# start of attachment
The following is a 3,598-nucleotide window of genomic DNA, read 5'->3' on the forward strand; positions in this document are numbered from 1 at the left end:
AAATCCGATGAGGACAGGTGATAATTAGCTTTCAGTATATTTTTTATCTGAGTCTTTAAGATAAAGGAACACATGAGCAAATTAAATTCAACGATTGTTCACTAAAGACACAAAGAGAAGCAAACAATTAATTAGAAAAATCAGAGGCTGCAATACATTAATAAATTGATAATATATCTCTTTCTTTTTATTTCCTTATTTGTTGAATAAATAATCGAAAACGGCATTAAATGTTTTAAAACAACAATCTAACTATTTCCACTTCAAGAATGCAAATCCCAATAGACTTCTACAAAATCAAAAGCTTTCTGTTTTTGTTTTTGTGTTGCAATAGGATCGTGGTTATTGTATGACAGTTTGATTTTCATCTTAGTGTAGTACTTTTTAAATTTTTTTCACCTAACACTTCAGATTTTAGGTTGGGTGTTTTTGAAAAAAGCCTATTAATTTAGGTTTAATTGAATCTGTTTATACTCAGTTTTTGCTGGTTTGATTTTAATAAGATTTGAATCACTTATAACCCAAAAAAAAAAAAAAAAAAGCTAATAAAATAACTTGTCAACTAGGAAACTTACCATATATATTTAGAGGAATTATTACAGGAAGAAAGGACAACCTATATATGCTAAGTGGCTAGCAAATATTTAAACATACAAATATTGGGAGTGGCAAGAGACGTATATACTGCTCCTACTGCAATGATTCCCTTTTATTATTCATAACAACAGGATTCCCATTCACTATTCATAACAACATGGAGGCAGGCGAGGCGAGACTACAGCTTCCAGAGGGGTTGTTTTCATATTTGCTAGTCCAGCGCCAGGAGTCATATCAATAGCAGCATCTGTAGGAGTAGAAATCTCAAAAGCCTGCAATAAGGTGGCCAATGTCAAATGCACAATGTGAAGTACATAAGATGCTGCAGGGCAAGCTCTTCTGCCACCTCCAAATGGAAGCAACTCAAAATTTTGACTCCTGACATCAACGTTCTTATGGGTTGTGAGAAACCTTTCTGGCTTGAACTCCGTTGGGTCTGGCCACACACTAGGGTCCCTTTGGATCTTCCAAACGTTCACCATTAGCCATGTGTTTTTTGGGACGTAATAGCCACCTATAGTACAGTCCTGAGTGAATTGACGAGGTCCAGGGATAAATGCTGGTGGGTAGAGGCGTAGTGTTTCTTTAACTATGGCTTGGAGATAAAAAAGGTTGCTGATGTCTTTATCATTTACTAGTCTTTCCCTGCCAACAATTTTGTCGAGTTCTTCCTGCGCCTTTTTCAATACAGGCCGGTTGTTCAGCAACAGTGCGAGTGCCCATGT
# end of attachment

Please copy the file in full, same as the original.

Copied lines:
The following is a 3,598-nucleotide window of genomic DNA, read 5'->3' on the forward strand; positions in this document are numbered from 1 at the left end:
AAATCCGATGAGGACAGGTGATAATTAGCTTTCAGTATATTTTTTATCTGAGTCTTTAAGATAAAGGAACACATGAGCAAATTAAATTCAACGATTGTTCACTAAAGACACAAAGAGAAGCAAACAATTAATTAGAAAAATCAGAGGCTGCAATACATTAATAAATTGATAATATATCTCTTTCTTTTTATTTCCTTATTTGTTGAATAAATAATCGAAAACGGCATTAAATGTTTTAAAACAACAATCTAACTATTTCCACTTCAAGAATGCAAATCCCAATAGACTTCTACAAAATCAAAAGCTTTCTGTTTTTGTTTTTGTGTTGCAATAGGATCGTGGTTATTGTATGACAGTTTGATTTTCATCTTAGTGTAGTACTTTTTAAATTTTTTTCACCTAACACTTCAGATTTTAGGTTGGGTGTTTTTGAAAAAAGCCTATTAATTTAGGTTTAATTGAATCTGTTTATACTCAGTTTTTGCTGGTTTGATTTTAATAAGATTTGAATCACTTATAACCCAAAAAAAAAAAAAAAAAAGCTAATAAAATAACTTGTCAACTAGGAAACTTACCATATATATTTAGAGGAATTATTACAGGAAGAAAGGACAACCTATATATGCTAAGTGGCTAGCAAATATTTAAACATACAAATATTGGGAGTGGCAAGAGACGTATATACTGCTCCTACTGCAATGATTCCCTTTTATTATTCATAACAACAGGATTCCCATTCACTATTCATAACAACATGGAGGCAGGCGAGGCGAGACTACAGCTTCCAGAGGGGTTGTTTTCATATTTGCTAGTCCAGCGCCAGGAGTCATATCAATAGCAGCATCTGTAGGAGTAGAAATCTCAAAAGCCTGCAATAAGGTGGCCAATGTCAAATGCACAATGTGAAGTACATAAGATGCTGCAGGGCAAGCTCTTCTGCCACCTCCAAATGGAAGCAACTCAAAATTTTGACTCCTGACATCAACGTTCTTATGGGTTGTGAGAAACCTTTCTGGCTTGAACTCCGTTGGGTCTGGCCACACACTAGGGTCCCTTTGGATCTTCCAAACGTTCACCATTAGCCATGTGTTTTTTGGGACGTAATAGCCACCTATAGTACAGTCCTGAGTGAATTGACGAGGTCCAGGGATAAATGCTGGTGGGTAGAGGCGTAGTGTTTCTTTAACTATGGCTTGGAGATAAAAAAGGTTGCTGATGTCTTTATCATTTACTAGTCTTTCCCTGCCAACAATTTTGTCGAGTTCTTCCTGCGCCTTTTTCAATACAGGCCGGTTGTTCAGCAACAGTGCGAGTGCCCATGT